The Bay Area teems with startups focused on creating advanced batteries that can store enough energy to run phones, cars – even buildings. Now a unique collaboration between private companies and the federal government could make California the center of this fast-evolving industry.
The CalCharge initiative, launched Thursday, gives advanced battery startups easy access to national laboratories at UC Berkeley and Stanford University. The startups can test ideas with seasoned researchers, use state-of-the-art equipment and collaborate with major international companies.
Advanced energy storage holds the key to expanding the use of solar and wind power, whose output varies over time. More powerful batteries could also extend the range of electric cars and lead to better personal electronics.
“We want this to be the home of innovation that actually solves the critical challenge we face in building the clean energy economy – having the ability to capture and store energy so we can use it anywhere, anytime,” said CalCharge President Jeff Anderson.
More than 80 energy storage companies already call the Bay Area home. CalCharge hopes to give these startups a direct connection to the expertise of researchers at Lawrence Berkeley National Laboratory and the SLAC National Accelerator Laboratory, both part of the U.S. Department of Energy.
An early member
Emeryville’s Halotechnics is one of the first startups to join CalCharge. The 4-year-old firm is developing ways to store large amounts of energy with molten salt or a proprietary form of molten glass. The technology could help integrate more renewable power onto the power grid or capture waste heat from industrial processes, such as making aluminum.
“The more solar you have on the grid, the more storage you’re going to need,” said founderJustin Raade, whose office is just a few miles downhill from the Berkeley lab. “They are saving us time and money, which will help us get to market more quickly.”
Officials believe California, and the Bay Area in particular, could soon become a major market for storage technologies, the way it has for renewable power and electric cars.
“We all believe that the Bay Area has the ideal ecosystem to make this happen,” said Horst Simon, deputy director of the Berkeley lab. “We have in one location all the ingredients that could make batteries the next big thing.”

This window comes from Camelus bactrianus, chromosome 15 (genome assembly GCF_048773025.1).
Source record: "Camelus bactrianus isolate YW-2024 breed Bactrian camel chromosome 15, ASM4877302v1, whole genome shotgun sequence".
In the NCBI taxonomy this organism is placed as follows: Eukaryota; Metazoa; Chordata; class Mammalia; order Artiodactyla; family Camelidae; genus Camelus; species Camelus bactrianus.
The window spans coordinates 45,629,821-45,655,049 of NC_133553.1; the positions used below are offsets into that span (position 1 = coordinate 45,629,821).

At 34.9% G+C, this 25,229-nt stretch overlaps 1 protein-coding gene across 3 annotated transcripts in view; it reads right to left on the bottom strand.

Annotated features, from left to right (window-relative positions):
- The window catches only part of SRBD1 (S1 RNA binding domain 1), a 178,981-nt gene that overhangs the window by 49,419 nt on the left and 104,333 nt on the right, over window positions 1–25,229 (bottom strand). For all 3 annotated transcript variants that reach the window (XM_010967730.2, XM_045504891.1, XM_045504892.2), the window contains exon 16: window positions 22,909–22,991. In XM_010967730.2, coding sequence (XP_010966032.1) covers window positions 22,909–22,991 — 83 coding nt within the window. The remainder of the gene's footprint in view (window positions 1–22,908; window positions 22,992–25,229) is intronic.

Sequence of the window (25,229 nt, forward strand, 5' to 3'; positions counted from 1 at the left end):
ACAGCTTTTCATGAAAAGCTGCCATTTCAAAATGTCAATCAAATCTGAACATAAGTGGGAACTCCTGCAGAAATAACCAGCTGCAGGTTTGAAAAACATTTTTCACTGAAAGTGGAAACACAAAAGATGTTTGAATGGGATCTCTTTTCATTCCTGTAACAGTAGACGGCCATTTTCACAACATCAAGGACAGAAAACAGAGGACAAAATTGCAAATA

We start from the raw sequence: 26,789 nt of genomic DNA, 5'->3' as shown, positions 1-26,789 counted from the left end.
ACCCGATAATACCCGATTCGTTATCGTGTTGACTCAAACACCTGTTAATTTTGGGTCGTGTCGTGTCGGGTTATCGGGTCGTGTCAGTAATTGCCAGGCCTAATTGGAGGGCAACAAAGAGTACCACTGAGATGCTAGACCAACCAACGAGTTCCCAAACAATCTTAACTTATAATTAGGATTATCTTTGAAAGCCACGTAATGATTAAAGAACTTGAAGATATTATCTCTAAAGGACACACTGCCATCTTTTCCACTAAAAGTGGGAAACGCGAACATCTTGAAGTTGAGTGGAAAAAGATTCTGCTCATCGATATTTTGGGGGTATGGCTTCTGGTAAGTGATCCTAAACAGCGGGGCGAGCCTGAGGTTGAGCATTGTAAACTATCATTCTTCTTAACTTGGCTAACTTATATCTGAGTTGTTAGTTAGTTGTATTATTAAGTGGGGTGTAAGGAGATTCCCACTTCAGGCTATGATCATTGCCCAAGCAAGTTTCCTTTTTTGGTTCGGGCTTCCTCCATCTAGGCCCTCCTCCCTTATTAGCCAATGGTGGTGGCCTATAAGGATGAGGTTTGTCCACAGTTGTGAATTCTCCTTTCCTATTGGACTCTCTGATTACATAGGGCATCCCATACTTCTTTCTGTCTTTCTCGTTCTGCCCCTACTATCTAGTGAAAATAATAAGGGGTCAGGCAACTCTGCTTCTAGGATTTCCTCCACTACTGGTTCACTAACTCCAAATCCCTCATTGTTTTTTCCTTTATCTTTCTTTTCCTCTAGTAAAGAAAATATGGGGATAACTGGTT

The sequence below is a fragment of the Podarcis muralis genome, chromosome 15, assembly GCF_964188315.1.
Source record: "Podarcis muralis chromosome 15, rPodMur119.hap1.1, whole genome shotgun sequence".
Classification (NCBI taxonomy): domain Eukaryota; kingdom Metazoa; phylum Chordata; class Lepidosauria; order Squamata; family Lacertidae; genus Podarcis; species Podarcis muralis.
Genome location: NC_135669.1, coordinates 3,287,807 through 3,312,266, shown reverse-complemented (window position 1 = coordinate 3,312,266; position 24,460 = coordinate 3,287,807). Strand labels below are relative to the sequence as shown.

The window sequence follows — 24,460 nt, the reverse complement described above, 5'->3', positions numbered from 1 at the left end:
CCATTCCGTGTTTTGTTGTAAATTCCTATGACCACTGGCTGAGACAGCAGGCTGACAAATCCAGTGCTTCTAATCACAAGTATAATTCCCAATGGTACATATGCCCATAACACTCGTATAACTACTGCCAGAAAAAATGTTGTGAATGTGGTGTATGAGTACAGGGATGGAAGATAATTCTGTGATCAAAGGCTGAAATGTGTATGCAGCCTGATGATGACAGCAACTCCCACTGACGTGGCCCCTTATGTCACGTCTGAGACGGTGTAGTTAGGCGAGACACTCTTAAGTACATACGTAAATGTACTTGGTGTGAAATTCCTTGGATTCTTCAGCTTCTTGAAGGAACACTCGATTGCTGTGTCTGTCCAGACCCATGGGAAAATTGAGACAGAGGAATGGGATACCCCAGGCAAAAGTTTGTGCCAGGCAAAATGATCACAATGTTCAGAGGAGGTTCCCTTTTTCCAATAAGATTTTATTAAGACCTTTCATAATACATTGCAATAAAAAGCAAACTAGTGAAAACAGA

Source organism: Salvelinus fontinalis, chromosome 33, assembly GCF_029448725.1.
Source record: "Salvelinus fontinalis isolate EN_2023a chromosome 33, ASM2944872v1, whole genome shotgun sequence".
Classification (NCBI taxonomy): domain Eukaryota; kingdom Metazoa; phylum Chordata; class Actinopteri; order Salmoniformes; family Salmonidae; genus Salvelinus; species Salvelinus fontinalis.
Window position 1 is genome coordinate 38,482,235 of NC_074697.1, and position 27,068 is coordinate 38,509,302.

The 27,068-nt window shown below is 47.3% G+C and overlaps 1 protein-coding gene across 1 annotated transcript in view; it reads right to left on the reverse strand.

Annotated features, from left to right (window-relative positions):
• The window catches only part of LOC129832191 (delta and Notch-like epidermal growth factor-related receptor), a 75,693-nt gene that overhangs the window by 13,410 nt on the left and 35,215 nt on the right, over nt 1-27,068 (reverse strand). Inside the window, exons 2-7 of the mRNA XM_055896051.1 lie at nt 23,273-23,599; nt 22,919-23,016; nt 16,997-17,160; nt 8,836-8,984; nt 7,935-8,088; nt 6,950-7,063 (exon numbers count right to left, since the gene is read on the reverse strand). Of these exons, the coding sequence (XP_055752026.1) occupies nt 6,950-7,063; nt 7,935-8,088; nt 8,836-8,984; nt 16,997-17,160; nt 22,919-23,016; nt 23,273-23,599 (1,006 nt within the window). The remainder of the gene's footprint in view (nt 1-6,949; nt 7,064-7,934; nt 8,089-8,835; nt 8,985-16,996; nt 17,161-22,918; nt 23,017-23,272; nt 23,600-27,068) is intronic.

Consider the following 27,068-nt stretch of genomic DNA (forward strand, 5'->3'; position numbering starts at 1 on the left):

Last year, state officials ordered California’s utility companies to buy 1.3 gigawatts of large-scale energy storage by the end of 2020. That’s enough to power nearly a million homes. And some of the solar companies based in the Bay Area – most notably SolarCity – are experimenting with home-based batteries that can store solar power during the day for use at night.
CalCharge will operate as a membership organization, with a roughly $1 million annual budget funded by membership dues. Small startups will pay as little as $2,500 per year, while the larger companies will pay up to $50,000.
The idea grew out of 18 months of discussions between the lab and CalCEF, a nonprofit devoted to developing a clean-energy economy. SLAC and San Jose State University, which is developing courses for students interested in the field, later joined the discussions.
“One of the realities is that companies don’t often know what national labs have to offer, and often times lab researchers don’t understand what companies are struggling with,” said Venkat Srinivasan, a staff scientist at the Berkeley lab who helped develop CalCharge. “So there’s this mismatch. One of the beauties of CalCharge is, that mismatch can go away. Everyone’s now in the room.”
In the past, private companies seeking to use the labs faced a six- to eight-month application process. Srinivasan said. Now, for CalCharge members, that time can be cut to a month or two.
“For startups, six to eight months is a lifetime – it could be a make or break for them,” Srinivasan said. “What we’ve done is streamline the process.”
Farasis Energy in Hayward, founded in 2002, already sells lithium-ion batteries to companies that make electric motorcycles and buses. Founder Keith Kepler said CalCharge could give him access to potential partners and suppliers who are developing new electrolytes or cathodes.
“We see it as bringing in new people we can work with,” he said. “If we can be the first people to work with those companies, see what they’re doing and how it fits with what we’re doing, that gives us an advantage.”